This is what a faculty was looking for as they tried to create a school-wide curriculum for dealing with 1:1 tablets. Working in groups, the entire faculty participated in the 5 Why process by starting out with: “Why do we want to teach our students digital citizenship and responsibility?” Using Padlet, each group added their own answers. After some discussion that grouped those answers into similar themes or ideas, the faculty discovered that the process laid out ways they wanted to go, though topics hadn’t been solidified yet. Groups tended to focus on those things that they were interested in, such as those who thought that hardware care and respect was most important, while others thought that students needed to understand how to behave well online. Taking all their ideas, prioritizing them, and tweaking the wording a bit this chart was created.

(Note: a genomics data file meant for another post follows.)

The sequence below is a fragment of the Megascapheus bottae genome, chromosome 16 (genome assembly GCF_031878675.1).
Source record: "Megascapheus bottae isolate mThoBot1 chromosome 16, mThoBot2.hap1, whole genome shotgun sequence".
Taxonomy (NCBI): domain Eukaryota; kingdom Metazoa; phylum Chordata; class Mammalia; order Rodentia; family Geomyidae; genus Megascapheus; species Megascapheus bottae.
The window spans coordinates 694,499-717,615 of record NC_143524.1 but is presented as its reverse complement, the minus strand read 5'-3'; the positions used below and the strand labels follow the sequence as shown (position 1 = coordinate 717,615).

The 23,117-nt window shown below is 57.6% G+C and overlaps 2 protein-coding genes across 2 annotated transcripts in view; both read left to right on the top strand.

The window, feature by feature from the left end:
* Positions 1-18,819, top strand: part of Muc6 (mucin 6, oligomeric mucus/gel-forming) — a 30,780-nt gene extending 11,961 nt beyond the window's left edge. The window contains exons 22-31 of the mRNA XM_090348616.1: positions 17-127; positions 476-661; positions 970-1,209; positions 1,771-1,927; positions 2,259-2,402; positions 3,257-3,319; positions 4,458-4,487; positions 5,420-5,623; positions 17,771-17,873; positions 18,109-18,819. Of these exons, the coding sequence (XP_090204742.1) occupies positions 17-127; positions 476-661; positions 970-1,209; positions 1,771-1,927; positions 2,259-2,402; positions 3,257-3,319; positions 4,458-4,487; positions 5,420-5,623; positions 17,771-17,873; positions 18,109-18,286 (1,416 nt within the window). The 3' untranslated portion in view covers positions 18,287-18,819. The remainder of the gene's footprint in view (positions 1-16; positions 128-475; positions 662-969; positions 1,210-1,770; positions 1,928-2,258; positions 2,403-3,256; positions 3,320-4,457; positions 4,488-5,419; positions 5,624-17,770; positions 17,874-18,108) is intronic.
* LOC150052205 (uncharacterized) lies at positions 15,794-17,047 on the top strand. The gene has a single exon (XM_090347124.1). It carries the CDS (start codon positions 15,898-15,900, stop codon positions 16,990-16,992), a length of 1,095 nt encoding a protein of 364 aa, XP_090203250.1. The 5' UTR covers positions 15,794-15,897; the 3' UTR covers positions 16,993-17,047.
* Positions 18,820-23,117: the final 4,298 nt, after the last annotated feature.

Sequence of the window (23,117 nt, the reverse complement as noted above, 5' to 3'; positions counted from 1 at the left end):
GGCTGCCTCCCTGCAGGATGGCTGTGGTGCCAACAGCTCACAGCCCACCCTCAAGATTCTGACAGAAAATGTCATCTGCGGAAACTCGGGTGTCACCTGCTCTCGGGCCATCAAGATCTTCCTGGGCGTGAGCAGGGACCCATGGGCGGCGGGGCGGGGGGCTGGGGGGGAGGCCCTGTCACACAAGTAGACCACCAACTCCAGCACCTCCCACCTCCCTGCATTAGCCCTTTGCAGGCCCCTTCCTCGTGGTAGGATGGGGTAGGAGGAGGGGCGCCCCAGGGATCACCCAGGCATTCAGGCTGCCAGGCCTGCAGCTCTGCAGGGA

In returning to the faculty the following week, they could see that all of their ideas were important and necessary in order to provide comprehensive instruction. With the chart they built, they had a framework that could be used to develop school-wide activities as well as class lessons that support a school culture that values online awareness, kindness, and respect.
Teachers and librarians can use the 5 Whys in any learning situation where there is a process and/or big idea with many trajectories to them. Leaders in leadership classes can explore the different activities that might (or might not) encourage positive school climate: “Why do we have school dances?” (creating a list of possible other activities that could be used to create school spirit, or enhancing the dances in different ways); “Why do we have classroom rules?” (ending with a class list of rules we all agree to follow). History or other curricular questions might end up moving into solution-oriented inquiry: “Why do we have immigration issues?”; “Why does race seem to matter so much?”; “Why do scientists care about childhood vaccinations?” The results can be identified, grouped by similarity, and prioritized. Then the class can look at the 3-5 major answers and check to see if all angles of the problem have been identified. They can then move on to solving the problem (or big idea question) by each taking one segment of the large idea and coming up with solutions to that part, which is then added to the whole.